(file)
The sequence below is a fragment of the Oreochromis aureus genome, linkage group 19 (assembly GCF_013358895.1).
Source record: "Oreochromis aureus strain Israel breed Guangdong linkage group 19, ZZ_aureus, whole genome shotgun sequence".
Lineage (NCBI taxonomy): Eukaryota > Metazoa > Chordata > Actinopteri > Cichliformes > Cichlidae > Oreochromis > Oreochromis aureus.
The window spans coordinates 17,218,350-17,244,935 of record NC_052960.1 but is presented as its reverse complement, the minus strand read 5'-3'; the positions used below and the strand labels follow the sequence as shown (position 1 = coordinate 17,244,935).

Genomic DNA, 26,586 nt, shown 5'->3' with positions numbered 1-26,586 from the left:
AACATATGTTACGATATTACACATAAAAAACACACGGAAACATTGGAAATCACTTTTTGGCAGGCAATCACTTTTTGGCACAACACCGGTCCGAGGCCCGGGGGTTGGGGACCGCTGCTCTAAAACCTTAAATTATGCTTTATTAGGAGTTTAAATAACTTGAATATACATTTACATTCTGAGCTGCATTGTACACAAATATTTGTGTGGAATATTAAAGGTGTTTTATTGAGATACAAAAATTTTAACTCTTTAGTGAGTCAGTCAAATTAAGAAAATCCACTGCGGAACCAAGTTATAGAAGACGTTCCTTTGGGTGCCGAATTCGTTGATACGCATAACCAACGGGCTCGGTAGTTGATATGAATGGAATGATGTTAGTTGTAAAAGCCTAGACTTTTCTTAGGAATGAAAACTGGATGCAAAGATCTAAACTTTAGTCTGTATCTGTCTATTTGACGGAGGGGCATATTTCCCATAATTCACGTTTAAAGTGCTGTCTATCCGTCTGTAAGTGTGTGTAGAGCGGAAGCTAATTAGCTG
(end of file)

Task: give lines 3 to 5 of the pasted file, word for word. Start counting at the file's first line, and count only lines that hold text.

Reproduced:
Lineage (NCBI taxonomy): Eukaryota > Metazoa > Chordata > Actinopteri > Cichliformes > Cichlidae > Oreochromis > Oreochromis aureus.
The window spans coordinates 17,218,350-17,244,935 of record NC_052960.1 but is presented as its reverse complement, the minus strand read 5'-3'; the positions used below and the strand labels follow the sequence as shown (position 1 = coordinate 17,244,935).

Genomic DNA, 26,586 nt, shown 5'->3' with positions numbered 1-26,586 from the left: